URGENT ACTION – Block Singpore’s Lee Kuan Yew Honorary Doctor of Laws

Note: The SDP asks all of our friends to register your protest against the conferment of an honorary Doctor of Laws on Lee Kuan Yew by the Australian National University (ANU; see letter below). Please write to Vice-Chancellor Ian Chubb at Vice-Chancellor@anu.edu.au

Letter to ANU

20 March 2007

Professor Ian Chubb AO
Vice-Chancellor and President
Australia National University
Canberra, ACT 0200
Australia
Vice-Chancellor@anu.edu.au

Dear Sir,

I read, with deep concern, in the Straits Times (18 Mar 07) that the Australian National University (ANU) is conferring the degree of Doctor of Laws honoris causa on Lee Kuan Yew, Singapore’s Minister Mentor, on 28 Mar 07.

If this is indeed true (strangely, I could not find any announcement of this event on the ANU’s website http://www.anu.edu.au/), then I must register my utmost disappointment with your institution.

You may remember that one of your fellow citizens, the late Nguyen Van Tuong, was hanged by the Singapore Government for peddling drugs. In all probability, Nguyen’s contraband emanated from the poppy fields of Burma, Asia’s foremost producer and trafficker of narcotics.

This is where it gets interesting. The Singapore Government invests in commercial projects with Burma’s drug lords, notably a man by the name of Lo Hsing Han. It was the Australian Special Broadcasting Services that first broke the story. The US State Department confirmed that “over half of [the investments from] Singapore have been tied to the family of narco-trafficker Lo Hsing Han” since 1998. Andrew Selth, an analyst with – of all institutions – the ANU, reported “notorious [Burmese drug] traffickers like Lo Hsing Han are thought to control a number of companies in Singapore that are investing heavily in Burma.” He also wrote that, in September 1988, two months after the US State Department said that Burma’s junta killed more than 1,000 students during a popular rebellion, “the first country to come to the regime’s rescue was in fact Singapore”.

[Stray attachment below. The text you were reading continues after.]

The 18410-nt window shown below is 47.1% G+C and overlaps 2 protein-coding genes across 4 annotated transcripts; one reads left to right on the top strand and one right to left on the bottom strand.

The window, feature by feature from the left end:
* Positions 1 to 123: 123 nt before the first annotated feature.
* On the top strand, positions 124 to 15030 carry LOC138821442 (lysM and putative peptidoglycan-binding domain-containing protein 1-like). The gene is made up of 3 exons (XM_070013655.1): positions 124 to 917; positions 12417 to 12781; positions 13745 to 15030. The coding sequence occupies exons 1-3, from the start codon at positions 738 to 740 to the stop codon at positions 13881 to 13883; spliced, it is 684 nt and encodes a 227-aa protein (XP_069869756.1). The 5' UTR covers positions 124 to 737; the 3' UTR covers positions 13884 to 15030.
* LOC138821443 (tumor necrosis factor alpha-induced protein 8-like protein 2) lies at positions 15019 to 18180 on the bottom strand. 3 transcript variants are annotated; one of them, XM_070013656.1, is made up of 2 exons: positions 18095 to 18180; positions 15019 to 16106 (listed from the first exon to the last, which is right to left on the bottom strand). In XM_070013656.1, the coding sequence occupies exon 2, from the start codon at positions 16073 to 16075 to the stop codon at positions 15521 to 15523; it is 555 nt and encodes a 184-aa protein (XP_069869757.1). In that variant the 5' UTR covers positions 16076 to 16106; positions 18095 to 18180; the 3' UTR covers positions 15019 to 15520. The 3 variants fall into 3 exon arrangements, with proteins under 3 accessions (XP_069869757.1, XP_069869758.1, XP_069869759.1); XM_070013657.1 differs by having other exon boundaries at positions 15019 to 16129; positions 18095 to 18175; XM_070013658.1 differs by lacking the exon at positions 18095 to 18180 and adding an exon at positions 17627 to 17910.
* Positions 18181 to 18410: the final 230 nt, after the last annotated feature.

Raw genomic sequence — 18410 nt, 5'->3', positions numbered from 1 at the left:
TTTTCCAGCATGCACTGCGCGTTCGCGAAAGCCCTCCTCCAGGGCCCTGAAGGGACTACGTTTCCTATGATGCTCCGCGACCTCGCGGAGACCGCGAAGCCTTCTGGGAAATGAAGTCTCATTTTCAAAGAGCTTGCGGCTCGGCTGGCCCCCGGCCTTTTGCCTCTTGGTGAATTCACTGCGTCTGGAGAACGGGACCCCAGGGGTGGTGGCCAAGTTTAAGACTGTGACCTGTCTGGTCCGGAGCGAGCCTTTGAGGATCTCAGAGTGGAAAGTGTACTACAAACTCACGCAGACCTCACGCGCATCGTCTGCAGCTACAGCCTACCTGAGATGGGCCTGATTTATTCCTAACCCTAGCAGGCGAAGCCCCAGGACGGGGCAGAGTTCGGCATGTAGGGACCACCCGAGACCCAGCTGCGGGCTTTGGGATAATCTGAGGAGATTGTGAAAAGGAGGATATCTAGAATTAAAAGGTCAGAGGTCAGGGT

I believe that the abominable irony is not lost on you.

Coming back to Nguyen’s death, Lee’s administration rejected all pleas for clemency by the Australian, Singaporean, and international communities. Nguyen, then 25 years old, was hanged in November 2005.

Contrast this with the case of Julia Bohl, a 22-year-old German lady who was also convicted of drug trafficking. Because of quick and quiet diplomatic pressure brought to bear on the Singapore authorities, the amount of drugs she was carrying was miraculously reduced to below the legal limit that would have mandated a death sentence. Instead of being hanged, she served a three-year prison sentence and was released in 2005.

Tragic as Nguyen’s execution was, he at least got to hold his mother the day before he was killed. This was a result of intense pressure from all concerned, especially his lawyers and the Australian media. His former death-row mate, Shanmugam, a Singaporean, who went to the gallows before him never had the same privilege. Shanmugam’s mother begged to touch his son one last time on the eve of his execution. It was denied.